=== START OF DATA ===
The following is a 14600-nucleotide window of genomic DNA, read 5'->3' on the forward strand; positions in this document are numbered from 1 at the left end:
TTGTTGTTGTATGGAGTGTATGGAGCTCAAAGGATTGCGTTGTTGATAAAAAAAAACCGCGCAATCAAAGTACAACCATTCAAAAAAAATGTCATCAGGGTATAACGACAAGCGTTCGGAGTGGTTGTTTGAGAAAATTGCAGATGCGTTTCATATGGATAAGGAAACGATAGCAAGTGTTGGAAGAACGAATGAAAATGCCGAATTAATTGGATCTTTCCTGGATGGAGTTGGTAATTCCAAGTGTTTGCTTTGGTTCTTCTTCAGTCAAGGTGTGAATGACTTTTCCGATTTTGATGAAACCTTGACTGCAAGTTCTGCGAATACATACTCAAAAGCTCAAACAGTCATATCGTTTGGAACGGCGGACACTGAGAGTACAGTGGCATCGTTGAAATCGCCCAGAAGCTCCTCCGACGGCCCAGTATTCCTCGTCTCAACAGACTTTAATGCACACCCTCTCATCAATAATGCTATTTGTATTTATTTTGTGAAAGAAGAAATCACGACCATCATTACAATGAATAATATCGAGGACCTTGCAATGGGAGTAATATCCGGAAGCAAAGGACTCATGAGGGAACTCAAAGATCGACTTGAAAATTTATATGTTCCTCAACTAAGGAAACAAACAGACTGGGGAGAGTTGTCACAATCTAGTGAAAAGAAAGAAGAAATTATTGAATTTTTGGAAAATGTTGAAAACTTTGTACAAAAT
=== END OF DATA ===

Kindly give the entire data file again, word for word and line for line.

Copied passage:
The following is a 14600-nucleotide window of genomic DNA, read 5'->3' on the forward strand; positions in this document are numbered from 1 at the left end:
TTGTTGTTGTATGGAGTGTATGGAGCTCAAAGGATTGCGTTGTTGATAAAAAAAAACCGCGCAATCAAAGTACAACCATTCAAAAAAAATGTCATCAGGGTATAACGACAAGCGTTCGGAGTGGTTGTTTGAGAAAATTGCAGATGCGTTTCATATGGATAAGGAAACGATAGCAAGTGTTGGAAGAACGAATGAAAATGCCGAATTAATTGGATCTTTCCTGGATGGAGTTGGTAATTCCAAGTGTTTGCTTTGGTTCTTCTTCAGTCAAGGTGTGAATGACTTTTCCGATTTTGATGAAACCTTGACTGCAAGTTCTGCGAATACATACTCAAAAGCTCAAACAGTCATATCGTTTGGAACGGCGGACACTGAGAGTACAGTGGCATCGTTGAAATCGCCCAGAAGCTCCTCCGACGGCCCAGTATTCCTCGTCTCAACAGACTTTAATGCACACCCTCTCATCAATAATGCTATTTGTATTTATTTTGTGAAAGAAGAAATCACGACCATCATTACAATGAATAATATCGAGGACCTTGCAATGGGAGTAATATCCGGAAGCAAAGGACTCATGAGGGAACTCAAAGATCGACTTGAAAATTTATATGTTCCTCAACTAAGGAAACAAACAGACTGGGGAGAGTTGTCACAATCTAGTGAAAAGAAAGAAGAAATTATTGAATTTTTGGAAAATGTTGAAAACTTTGTACAAAAT